US vs UK Private M&A – Two agreements divided by a common language?

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Our US Team has advised on several transatlantic sale transactions in recent months – rather bucking the trend. With M&A activity expected to rebound by year-end, we thought it timely to share our experiences and outline the main differences to expect when dealing with a US buyer in a corporate sale transaction.

With international merger and acquisition activity becomes increasingly common, historic differences between UK and US practice are diminishing, but several key distinctions remain, ranging from vocabulary to regulatory matters. Some of these key differences are highlighted below.

Same but different

UK and US sale agreements are broadly similar in form but there are some material differences in approach and legal effects.

Deal Certainty

Conditions: US purchase agreements are more likely to contain conditions to a buyer’s obligation to complete the transaction. These may include financing conditions or regulatory approvals, and allow a buyer to withdraw from the deal if it has failed to obtain the necessary financing.

Termination fees: Consequently, termination fees are more common than in UK deals, where if financing/approval is not received, the buyer will pay a fee to the sellers.

Pricing Mechanism

Completion accounts: A purchase price adjustment mechanism based on completion accounts remains the most common approach for US buyers.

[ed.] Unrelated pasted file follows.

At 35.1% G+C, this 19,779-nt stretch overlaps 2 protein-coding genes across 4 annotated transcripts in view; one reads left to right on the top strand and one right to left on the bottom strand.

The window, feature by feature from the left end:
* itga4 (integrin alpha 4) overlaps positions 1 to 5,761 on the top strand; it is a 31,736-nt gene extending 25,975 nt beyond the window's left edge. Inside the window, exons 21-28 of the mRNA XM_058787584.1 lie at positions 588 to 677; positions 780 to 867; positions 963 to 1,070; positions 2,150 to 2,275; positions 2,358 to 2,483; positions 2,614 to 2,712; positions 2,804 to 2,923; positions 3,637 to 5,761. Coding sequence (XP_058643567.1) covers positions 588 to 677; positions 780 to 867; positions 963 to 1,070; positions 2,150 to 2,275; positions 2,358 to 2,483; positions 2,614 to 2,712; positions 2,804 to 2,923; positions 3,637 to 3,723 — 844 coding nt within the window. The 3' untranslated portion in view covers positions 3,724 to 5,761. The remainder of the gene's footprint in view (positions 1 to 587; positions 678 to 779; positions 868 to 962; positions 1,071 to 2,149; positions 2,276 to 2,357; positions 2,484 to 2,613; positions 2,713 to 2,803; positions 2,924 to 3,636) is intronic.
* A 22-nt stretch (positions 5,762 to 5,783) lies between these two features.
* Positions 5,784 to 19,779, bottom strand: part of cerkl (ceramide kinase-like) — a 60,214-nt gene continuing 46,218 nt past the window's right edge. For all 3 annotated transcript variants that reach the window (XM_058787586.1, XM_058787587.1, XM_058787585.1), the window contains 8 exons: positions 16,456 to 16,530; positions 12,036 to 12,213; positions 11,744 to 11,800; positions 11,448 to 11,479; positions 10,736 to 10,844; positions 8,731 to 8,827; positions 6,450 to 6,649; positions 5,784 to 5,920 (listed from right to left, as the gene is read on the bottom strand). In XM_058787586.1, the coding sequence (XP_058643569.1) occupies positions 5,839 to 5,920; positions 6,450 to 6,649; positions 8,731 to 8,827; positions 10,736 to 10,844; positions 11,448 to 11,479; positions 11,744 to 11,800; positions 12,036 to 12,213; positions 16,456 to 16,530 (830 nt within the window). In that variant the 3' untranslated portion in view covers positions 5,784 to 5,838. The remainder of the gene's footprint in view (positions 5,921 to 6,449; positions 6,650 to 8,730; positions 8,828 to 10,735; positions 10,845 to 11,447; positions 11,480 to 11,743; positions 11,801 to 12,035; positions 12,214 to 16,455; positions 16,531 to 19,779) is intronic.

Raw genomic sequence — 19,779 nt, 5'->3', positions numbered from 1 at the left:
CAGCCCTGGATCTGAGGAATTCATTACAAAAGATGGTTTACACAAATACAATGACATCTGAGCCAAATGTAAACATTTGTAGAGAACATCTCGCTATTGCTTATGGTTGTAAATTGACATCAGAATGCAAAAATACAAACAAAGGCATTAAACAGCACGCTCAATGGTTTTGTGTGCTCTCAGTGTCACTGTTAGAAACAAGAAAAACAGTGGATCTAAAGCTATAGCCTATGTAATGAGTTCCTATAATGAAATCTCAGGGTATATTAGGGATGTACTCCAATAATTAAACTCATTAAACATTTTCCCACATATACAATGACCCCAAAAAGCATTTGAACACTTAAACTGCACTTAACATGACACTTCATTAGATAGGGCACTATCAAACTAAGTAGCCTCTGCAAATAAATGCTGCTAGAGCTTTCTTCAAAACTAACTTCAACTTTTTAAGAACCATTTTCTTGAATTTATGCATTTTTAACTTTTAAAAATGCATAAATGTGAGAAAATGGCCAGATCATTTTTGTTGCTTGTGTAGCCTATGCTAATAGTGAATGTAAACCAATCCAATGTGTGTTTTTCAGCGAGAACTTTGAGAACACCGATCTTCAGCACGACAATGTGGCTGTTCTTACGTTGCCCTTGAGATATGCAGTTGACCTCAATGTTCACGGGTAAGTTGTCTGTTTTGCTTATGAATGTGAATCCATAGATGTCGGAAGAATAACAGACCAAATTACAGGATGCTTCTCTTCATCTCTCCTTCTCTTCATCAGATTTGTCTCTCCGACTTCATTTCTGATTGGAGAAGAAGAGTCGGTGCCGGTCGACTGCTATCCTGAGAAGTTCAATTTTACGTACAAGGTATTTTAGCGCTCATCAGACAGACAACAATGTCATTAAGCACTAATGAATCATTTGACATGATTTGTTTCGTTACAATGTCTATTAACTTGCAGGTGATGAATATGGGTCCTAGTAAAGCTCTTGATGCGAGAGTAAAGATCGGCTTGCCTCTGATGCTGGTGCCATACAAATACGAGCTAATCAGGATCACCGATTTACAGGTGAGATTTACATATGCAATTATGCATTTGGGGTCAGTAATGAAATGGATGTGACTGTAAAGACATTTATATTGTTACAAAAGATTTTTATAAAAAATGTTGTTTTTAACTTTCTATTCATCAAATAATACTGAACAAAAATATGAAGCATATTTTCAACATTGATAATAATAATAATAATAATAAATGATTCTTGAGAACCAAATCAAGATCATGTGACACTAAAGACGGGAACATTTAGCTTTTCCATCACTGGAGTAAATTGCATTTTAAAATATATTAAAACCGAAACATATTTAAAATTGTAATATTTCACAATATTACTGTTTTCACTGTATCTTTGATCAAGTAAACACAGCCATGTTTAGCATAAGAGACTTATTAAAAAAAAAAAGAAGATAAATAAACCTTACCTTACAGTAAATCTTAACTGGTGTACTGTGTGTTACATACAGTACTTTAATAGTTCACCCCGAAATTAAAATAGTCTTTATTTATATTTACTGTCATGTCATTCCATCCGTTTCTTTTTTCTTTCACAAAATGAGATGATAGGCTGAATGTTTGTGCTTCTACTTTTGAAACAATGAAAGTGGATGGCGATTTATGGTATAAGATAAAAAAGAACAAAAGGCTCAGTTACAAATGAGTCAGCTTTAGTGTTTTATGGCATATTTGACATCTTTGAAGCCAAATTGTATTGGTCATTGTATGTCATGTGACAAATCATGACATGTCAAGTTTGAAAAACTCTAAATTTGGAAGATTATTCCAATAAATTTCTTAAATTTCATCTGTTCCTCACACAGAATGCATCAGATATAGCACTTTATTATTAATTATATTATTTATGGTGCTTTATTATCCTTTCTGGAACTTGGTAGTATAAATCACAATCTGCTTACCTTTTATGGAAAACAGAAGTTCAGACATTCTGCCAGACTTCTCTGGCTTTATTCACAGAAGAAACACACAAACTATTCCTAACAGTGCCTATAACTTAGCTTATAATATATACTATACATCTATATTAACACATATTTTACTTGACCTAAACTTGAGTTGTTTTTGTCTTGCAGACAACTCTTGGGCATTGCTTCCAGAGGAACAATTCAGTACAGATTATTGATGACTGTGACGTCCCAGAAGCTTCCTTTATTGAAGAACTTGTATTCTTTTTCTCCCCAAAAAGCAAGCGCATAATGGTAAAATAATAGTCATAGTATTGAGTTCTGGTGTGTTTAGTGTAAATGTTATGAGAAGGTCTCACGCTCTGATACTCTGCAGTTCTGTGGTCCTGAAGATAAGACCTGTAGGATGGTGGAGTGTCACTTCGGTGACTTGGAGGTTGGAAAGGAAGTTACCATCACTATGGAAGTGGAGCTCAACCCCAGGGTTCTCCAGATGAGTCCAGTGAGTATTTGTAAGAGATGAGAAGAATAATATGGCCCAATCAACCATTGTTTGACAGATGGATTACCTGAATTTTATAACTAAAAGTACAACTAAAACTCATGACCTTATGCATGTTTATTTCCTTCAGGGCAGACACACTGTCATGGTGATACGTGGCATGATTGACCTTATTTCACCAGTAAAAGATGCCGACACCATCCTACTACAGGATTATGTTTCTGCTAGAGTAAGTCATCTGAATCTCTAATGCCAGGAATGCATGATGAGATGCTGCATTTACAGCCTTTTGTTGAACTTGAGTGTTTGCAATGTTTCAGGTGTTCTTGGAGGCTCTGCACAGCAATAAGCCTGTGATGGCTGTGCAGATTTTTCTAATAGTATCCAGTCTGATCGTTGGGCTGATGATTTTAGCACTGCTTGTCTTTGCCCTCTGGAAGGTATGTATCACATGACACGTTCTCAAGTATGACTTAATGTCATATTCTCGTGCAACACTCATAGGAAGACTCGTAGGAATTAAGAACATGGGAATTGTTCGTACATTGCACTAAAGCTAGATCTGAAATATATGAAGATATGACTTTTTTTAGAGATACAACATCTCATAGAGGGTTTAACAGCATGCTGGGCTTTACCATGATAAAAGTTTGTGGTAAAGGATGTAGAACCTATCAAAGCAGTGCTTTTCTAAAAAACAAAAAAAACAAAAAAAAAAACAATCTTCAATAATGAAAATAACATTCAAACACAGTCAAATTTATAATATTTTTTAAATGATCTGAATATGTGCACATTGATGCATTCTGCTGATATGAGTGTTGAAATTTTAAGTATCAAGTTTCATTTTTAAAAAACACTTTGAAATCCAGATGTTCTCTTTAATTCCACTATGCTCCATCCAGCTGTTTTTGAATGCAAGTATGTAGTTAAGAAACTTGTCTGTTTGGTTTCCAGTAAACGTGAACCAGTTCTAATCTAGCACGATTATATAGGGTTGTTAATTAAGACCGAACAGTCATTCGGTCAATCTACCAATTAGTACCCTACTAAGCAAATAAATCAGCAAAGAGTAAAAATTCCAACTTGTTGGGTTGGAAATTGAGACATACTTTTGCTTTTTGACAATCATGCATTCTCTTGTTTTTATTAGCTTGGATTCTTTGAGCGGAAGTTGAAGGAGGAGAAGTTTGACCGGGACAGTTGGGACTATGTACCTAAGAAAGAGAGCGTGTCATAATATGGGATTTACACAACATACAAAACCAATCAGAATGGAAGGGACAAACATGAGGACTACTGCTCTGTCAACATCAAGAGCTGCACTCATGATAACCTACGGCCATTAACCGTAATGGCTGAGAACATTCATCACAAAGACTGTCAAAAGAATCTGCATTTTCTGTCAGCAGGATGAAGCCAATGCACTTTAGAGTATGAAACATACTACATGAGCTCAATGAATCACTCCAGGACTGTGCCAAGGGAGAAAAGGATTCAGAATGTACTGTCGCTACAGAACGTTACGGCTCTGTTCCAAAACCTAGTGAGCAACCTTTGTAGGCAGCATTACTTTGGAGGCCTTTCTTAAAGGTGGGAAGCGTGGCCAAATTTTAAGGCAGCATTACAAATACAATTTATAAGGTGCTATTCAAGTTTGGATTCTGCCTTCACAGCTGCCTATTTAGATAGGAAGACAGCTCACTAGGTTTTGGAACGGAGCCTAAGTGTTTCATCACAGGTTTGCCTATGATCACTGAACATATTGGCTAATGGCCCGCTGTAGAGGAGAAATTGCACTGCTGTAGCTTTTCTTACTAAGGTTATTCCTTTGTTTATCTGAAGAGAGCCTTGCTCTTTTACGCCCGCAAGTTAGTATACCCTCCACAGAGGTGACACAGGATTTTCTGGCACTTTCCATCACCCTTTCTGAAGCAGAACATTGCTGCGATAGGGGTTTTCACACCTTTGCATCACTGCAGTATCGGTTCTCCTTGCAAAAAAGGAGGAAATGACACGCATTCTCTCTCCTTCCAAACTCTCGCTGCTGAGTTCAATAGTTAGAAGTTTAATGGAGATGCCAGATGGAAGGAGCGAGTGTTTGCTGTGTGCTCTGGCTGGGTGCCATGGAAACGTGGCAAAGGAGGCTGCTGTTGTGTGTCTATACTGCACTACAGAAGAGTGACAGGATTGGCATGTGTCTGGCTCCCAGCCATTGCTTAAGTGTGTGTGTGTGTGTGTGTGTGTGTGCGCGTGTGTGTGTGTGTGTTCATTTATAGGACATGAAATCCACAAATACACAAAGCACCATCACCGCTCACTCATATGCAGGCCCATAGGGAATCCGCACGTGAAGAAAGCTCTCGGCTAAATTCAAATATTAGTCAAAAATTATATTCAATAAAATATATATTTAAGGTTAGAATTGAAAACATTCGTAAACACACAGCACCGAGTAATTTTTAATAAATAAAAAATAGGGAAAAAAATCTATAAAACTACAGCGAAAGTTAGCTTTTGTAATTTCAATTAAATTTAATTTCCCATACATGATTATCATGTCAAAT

Completion escrow: Sellers are often required to deposit a portion of the purchase price into an escrow account as security for the obligation to pay any “true-up” on the purchase price.

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Sellers’ Liability: Risk allocation under the warranties tends to favour the buyer in US purchase agreements.

Warranty Coverage: The coverage provided is generally broader, warranties and representations less qualified by materiality threshold and sellers’ knowledge.

Restricted disclosures: On disclosures, the US approach is more restrictive – a buyer will allow specific disclosures only in respect of each warranty. General disclosures are not common.

Indemnities: The norm is indemnification for breach of representations and warranties, and an escrow may be the exclusive source of recovery for claims except certain fundamental warranties and fraud.

Divided by a Common Language?

Beware the differences in vocabulary!

More, more, more…

Practicalities may determine which law is followed, but both are well-established legal systems.

While the market standard for English law agreements may be more seller-friendly, with the US, you can expect more negotiation, more risk, more paperwork, and maybe more money…

[Note: This information is very much a high-level summary and should be treated as such. Legal advice should be taken on any M+A transaction. While all reasonable care has been taken in its preparation of this information, no responsibility is accepted by MBM Commercial LLP for any errors it may contain, whether caused by negligence or otherwise, or for any loss, howsoever caused, occasioned to any person by reliance on it. Individual advice should be sought before considering any of the matters detailed in this presentation. If you have any questions regarding your business operations in the US, please get in touch with a member of MBM’s US Team.]

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